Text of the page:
There was also the time that I was asked to play cricket. I’m not the fastest bowler you’ll ever see, but I was a consistent bowler. And I could mix it up if needed. I remember one time when playing PSSA for my primary school (BWPS), I got about 5 wickets in one game against Cringila and was one of the key reasons that we were able to dismiss them for just 11. As it transpired though, I was a slightly better indoor cricket player than I was traditional. Even when there was a crowd of hot chicks calling out my name I was able to hold my nerve (the chicks knew my name because when I bowled, I left my hat near the net and they read my name that was on the inside of the beak).

My interpretation of a Dodge Viper at speed

My interpretation of a Dodge Viper at speed

Even in my HSC I could have gotten into the health sector (which I now wish I had). My final mark in PD/H/PE was actually 81% (and this was supposedly one of the hardest courses on offer because there was so much content to cover). I also did SLR (‘Sports, Lifestyle, Recreation’, not a fancy Mercedes sports car) and topped the class every time (but only because the rest of the class was filled with total idiots who were good at the sport bit, but not the theory).

Then there is when I used to play basketball. At the time, because I was so short then, I wasn’t the best when it came to scoring hoops, but I was fast. So every team I played for always had the same game plan: if I got the ball, my speed would get us up the other end and all the others had to do was get up near the hoop for me to pass to them to score. Simple, yet effective.

Since then, I’ve grown, so my technique has changed; and for the better. I can now sink with a little better consistency and from more places (I can shoot from halfway and get the distance with ease, just not the hoop). This became apparent on Wednesday when I played a full court game and scored numerous goals; both from lay-ups (which I seem to have mastered) and regulation shot. When my team made a break, because I was hanging back, I got passed the ball, but the opposition’s fastest player was looming fast and there was no one else from my team in a better position than me. I don’t know why, but my legs refused to move, so I pivoted and took a shot, from the intersection of the quarter way line and the side line. If this were scripted, it would’ve gone in. But it’s not and it didn’t. However, if I’d been one step closer to the net, it would’ve.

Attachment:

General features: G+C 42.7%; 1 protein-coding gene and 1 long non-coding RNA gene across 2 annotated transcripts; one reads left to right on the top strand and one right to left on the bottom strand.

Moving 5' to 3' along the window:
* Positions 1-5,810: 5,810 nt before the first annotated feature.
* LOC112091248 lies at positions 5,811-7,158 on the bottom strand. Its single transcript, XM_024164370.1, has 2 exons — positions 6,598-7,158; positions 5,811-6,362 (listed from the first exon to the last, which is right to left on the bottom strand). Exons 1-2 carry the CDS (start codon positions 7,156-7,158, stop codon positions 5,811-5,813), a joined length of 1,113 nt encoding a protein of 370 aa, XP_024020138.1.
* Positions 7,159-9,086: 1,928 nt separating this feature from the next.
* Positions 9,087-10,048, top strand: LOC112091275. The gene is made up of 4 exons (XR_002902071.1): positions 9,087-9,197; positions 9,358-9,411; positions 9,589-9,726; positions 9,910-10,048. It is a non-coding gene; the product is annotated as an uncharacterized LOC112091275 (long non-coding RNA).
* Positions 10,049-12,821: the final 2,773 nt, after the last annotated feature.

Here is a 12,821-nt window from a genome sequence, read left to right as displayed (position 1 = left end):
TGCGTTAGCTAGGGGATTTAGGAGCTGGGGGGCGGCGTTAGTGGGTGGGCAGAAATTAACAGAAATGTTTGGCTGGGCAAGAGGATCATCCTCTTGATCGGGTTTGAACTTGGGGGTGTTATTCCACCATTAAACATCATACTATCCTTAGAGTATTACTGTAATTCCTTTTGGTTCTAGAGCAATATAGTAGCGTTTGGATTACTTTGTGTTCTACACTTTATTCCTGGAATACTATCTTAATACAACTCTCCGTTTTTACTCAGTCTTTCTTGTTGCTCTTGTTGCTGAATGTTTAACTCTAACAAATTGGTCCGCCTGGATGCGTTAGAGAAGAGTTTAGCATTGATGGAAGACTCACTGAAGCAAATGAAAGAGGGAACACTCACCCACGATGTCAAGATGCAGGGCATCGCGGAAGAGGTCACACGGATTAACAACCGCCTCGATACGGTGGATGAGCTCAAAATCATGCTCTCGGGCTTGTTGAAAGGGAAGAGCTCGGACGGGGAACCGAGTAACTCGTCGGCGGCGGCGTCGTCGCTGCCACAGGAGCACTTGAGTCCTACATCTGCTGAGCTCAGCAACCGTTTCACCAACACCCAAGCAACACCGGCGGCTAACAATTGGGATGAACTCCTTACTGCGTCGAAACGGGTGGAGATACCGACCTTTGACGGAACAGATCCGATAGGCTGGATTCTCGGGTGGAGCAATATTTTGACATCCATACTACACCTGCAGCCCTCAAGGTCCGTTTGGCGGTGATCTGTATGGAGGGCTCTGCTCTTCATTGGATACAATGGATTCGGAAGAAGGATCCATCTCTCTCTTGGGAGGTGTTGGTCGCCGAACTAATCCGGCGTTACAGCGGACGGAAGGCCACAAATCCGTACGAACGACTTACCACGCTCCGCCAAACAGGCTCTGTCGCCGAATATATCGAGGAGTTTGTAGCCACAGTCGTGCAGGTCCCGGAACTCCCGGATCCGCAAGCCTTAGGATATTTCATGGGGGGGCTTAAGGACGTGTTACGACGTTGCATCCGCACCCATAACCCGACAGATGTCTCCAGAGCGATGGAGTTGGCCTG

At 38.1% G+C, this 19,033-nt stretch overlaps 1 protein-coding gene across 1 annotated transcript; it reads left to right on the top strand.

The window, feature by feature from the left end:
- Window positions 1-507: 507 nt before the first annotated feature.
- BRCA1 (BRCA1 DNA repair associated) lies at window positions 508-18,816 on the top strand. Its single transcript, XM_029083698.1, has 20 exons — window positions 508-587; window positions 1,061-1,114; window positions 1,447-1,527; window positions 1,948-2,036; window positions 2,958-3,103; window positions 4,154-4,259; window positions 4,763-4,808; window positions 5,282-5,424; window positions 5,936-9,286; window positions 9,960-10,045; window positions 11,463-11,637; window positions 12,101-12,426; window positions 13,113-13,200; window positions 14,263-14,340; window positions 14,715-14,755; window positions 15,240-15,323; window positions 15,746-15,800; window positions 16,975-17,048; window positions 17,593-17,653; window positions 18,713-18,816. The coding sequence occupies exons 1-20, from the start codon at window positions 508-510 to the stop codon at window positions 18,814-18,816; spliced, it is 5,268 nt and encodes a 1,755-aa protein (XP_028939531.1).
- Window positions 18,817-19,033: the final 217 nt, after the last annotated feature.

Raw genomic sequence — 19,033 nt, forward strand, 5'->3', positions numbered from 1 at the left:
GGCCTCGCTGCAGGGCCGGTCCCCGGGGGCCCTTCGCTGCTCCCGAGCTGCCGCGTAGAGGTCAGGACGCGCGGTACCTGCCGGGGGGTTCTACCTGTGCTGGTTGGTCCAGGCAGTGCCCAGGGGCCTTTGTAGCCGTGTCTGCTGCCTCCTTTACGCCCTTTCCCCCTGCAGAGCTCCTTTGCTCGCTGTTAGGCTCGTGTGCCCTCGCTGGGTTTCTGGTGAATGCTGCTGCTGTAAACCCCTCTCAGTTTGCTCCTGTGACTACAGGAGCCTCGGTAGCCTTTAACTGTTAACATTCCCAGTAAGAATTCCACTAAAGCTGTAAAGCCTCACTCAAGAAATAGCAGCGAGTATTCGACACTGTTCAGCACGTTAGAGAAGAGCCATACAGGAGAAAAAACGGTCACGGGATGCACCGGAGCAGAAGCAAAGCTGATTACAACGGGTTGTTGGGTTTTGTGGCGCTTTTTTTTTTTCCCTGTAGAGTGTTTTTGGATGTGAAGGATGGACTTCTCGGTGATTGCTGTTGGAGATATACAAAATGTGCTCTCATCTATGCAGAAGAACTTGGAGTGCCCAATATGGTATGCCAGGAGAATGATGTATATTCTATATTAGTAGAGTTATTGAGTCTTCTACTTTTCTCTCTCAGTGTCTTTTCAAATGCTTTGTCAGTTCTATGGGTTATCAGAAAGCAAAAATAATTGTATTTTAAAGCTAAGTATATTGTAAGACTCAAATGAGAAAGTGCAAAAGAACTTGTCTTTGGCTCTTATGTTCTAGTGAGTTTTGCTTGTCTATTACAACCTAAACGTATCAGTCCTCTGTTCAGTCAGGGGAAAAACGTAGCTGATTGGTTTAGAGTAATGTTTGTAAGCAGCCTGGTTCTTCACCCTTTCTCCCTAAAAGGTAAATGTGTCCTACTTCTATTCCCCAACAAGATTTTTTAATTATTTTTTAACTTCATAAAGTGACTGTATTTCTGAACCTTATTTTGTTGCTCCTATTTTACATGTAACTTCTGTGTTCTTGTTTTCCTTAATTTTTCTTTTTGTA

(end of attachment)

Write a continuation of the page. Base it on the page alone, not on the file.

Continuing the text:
The one time I attempted a wheel and it wasn't even on a car

The one time I attempted a wheel and it wasn’t even on a car

And how could I forget the time that I made the cross-country team 3 years running and was the only person that whole time who wasn’t in TSP? A bit of explaining: I went to a sports high school where there were teams for a number of different sports (mainly the aforementioned rugby league) and if you lived outside the whatever km radius, you only got into the school if you played sport for a team and were willing to represent the school in TSP, which stands for ‘Targeted Sports Program’. So to not be in TSP and make cross-country 3 years running is no mean feat.

I could also have become a musician. Even though I never mastered chords in my time, I was chosen for extracurricular guitar lessons provided free of charge by the high school. And I did love playing the guitar. And naturally I do wish I carried on with it, but clearly I didn’t. Not only that, I also picked up the bass as well for a group performance. And keyboard. I was even chosen as the bass in a vocal group because I have a voice that was the equivalent of about 3-4 keys on the piano deeper than any other guys in the class. And I nearly forgot that I was offered a few classes for trumpet as well.

Quite a few people commented how I was a good public speaker as well; even though I could barely reach the microphone for lack of height. One time, a girl that was considered quite hot by a fair number of people told me how she found my voice calming after I gave a 10 minute speech. Shame she’s lesbian.

And even though I was never a fan of art in year 7 or anything, people tell me that I could’ve made a decent drawer if I’d stuck at it; because I did fill the male stereotype by drawing in the back of my maths book in class. My gravatar thing-o for this is hand drawn. I also have a folder of other things (pretty much all cars though, but I could never get the wheels right so I just left them off) I’ve drawn. And some of them aren’t that bad, if I do say so myself.

Whipped this one up in under 2 minutes. Even surprised myself

Whipped this one up in under 2 minutes. Even surprised myself

So as you can see, I’ve thrown a hell of a lot of good opportunities away because I thought I wanted to be a writer. About the only thing I’m qualified to do now is comment on The Church and all associated material. But that won’t get me far. Although, their on-line moderator did step down from her position the other month, so if I was any good with computers…..


*I would like to apologize if I offended anyone by calling them ‘chicks’ or ‘girls’. It’s just that I have no idea what to call them without being disrespectful, as I said a few posts ago.